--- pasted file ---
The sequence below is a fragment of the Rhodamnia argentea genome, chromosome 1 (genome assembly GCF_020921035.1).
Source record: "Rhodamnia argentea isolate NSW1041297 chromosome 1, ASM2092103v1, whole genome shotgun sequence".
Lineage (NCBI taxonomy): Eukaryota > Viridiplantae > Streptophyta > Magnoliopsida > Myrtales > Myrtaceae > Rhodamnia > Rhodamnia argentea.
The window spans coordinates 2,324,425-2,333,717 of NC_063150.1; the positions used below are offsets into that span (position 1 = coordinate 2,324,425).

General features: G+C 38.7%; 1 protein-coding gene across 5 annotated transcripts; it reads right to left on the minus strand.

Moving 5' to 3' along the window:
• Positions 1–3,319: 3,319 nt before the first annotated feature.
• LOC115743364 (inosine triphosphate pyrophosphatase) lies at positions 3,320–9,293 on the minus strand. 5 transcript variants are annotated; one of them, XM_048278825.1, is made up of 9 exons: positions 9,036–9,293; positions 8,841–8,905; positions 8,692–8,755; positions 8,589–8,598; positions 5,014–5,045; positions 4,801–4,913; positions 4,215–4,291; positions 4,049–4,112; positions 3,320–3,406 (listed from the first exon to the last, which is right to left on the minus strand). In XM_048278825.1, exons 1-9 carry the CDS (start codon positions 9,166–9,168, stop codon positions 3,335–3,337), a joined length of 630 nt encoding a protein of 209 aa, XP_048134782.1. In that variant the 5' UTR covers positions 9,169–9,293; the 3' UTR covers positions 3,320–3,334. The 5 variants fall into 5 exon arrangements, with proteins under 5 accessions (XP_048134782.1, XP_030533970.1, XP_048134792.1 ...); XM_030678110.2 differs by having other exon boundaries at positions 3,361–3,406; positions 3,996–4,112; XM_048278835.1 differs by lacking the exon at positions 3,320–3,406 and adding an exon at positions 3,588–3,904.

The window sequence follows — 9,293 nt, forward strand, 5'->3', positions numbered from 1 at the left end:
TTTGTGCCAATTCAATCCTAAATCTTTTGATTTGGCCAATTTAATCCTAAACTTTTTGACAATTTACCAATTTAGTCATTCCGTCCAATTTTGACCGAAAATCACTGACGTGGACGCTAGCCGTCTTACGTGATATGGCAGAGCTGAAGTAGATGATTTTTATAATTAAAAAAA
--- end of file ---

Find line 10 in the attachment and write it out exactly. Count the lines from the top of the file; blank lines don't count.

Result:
TTTGTGCCAATTCAATCCTAAATCTTTTGATTTGGCCAATTTAATCCTAAACTTTTTGACAATTTACCAATTTAGTCATTCCGTCCAATTTTGACCGAAAATCACTGACGTGGACGCTAGCCGTCTTACGTGATATGGCAGAGCTGAAGTAGATGATTTTTATAATTAAAAAAA